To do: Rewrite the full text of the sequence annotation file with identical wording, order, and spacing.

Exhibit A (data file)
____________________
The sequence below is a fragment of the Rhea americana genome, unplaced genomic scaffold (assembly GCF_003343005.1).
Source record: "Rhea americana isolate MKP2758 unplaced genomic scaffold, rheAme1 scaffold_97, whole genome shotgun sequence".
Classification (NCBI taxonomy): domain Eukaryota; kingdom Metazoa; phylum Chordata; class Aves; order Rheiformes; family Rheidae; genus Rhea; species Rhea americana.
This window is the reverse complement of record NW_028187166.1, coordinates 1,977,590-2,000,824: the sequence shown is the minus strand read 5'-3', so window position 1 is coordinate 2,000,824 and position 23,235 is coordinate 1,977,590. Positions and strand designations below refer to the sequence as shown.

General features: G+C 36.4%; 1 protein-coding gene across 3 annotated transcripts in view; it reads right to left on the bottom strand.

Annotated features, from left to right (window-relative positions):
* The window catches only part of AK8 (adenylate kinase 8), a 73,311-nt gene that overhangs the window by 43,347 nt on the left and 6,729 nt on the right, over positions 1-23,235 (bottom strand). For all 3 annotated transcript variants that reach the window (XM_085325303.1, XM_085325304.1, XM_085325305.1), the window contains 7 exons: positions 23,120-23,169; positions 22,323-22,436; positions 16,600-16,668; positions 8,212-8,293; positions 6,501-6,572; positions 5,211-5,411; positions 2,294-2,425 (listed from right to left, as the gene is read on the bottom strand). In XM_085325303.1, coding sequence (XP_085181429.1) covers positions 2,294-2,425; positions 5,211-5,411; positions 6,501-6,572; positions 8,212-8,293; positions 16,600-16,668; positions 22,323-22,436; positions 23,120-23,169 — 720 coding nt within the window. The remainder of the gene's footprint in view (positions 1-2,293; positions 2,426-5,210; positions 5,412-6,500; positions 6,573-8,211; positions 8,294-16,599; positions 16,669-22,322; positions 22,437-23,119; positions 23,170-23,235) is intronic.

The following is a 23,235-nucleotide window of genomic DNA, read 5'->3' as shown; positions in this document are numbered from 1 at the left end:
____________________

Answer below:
The sequence below is a fragment of the Rhea americana genome, unplaced genomic scaffold (assembly GCF_003343005.1).
Source record: "Rhea americana isolate MKP2758 unplaced genomic scaffold, rheAme1 scaffold_97, whole genome shotgun sequence".
Classification (NCBI taxonomy): domain Eukaryota; kingdom Metazoa; phylum Chordata; class Aves; order Rheiformes; family Rheidae; genus Rhea; species Rhea americana.
This window is the reverse complement of record NW_028187166.1, coordinates 1,977,590-2,000,824: the sequence shown is the minus strand read 5'-3', so window position 1 is coordinate 2,000,824 and position 23,235 is coordinate 1,977,590. Positions and strand designations below refer to the sequence as shown.

General features: G+C 36.4%; 1 protein-coding gene across 3 annotated transcripts in view; it reads right to left on the bottom strand.

Annotated features, from left to right (window-relative positions):
* The window catches only part of AK8 (adenylate kinase 8), a 73,311-nt gene that overhangs the window by 43,347 nt on the left and 6,729 nt on the right, over positions 1-23,235 (bottom strand). For all 3 annotated transcript variants that reach the window (XM_085325303.1, XM_085325304.1, XM_085325305.1), the window contains 7 exons: positions 23,120-23,169; positions 22,323-22,436; positions 16,600-16,668; positions 8,212-8,293; positions 6,501-6,572; positions 5,211-5,411; positions 2,294-2,425 (listed from right to left, as the gene is read on the bottom strand). In XM_085325303.1, coding sequence (XP_085181429.1) covers positions 2,294-2,425; positions 5,211-5,411; positions 6,501-6,572; positions 8,212-8,293; positions 16,600-16,668; positions 22,323-22,436; positions 23,120-23,169 — 720 coding nt within the window. The remainder of the gene's footprint in view (positions 1-2,293; positions 2,426-5,210; positions 5,412-6,500; positions 6,573-8,211; positions 8,294-16,599; positions 16,669-22,322; positions 22,437-23,119; positions 23,170-23,235) is intronic.

The following is a 23,235-nucleotide window of genomic DNA, read 5'->3' as shown; positions in this document are numbered from 1 at the left end: